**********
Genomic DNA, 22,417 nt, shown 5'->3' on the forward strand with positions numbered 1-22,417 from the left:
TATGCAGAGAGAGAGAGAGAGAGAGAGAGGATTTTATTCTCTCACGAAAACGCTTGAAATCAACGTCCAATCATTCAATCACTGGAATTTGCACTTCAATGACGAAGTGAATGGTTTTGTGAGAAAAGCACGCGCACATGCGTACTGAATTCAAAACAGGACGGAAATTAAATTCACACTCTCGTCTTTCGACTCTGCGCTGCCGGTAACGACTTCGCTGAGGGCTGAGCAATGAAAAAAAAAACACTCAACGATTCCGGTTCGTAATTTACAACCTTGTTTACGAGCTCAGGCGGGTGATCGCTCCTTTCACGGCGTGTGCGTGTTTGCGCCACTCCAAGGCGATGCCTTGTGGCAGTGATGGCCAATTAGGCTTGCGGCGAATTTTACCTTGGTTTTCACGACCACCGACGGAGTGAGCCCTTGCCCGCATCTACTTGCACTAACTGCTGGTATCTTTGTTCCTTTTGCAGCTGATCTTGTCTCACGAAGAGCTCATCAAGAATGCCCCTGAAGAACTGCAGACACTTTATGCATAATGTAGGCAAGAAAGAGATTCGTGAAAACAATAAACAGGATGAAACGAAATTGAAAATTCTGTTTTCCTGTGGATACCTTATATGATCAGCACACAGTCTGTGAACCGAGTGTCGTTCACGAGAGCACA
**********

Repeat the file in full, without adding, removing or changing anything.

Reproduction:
Genomic DNA, 22,417 nt, shown 5'->3' on the forward strand with positions numbered 1-22,417 from the left:
TATGCAGAGAGAGAGAGAGAGAGAGAGAGGATTTTATTCTCTCACGAAAACGCTTGAAATCAACGTCCAATCATTCAATCACTGGAATTTGCACTTCAATGACGAAGTGAATGGTTTTGTGAGAAAAGCACGCGCACATGCGTACTGAATTCAAAACAGGACGGAAATTAAATTCACACTCTCGTCTTTCGACTCTGCGCTGCCGGTAACGACTTCGCTGAGGGCTGAGCAATGAAAAAAAAAACACTCAACGATTCCGGTTCGTAATTTACAACCTTGTTTACGAGCTCAGGCGGGTGATCGCTCCTTTCACGGCGTGTGCGTGTTTGCGCCACTCCAAGGCGATGCCTTGTGGCAGTGATGGCCAATTAGGCTTGCGGCGAATTTTACCTTGGTTTTCACGACCACCGACGGAGTGAGCCCTTGCCCGCATCTACTTGCACTAACTGCTGGTATCTTTGTTCCTTTTGCAGCTGATCTTGTCTCACGAAGAGCTCATCAAGAATGCCCCTGAAGAACTGCAGACACTTTATGCATAATGTAGGCAAGAAAGAGATTCGTGAAAACAATAAACAGGATGAAACGAAATTGAAAATTCTGTTTTCCTGTGGATACCTTATATGATCAGCACACAGTCTGTGAACCGAGTGTCGTTCACGAGAGCACA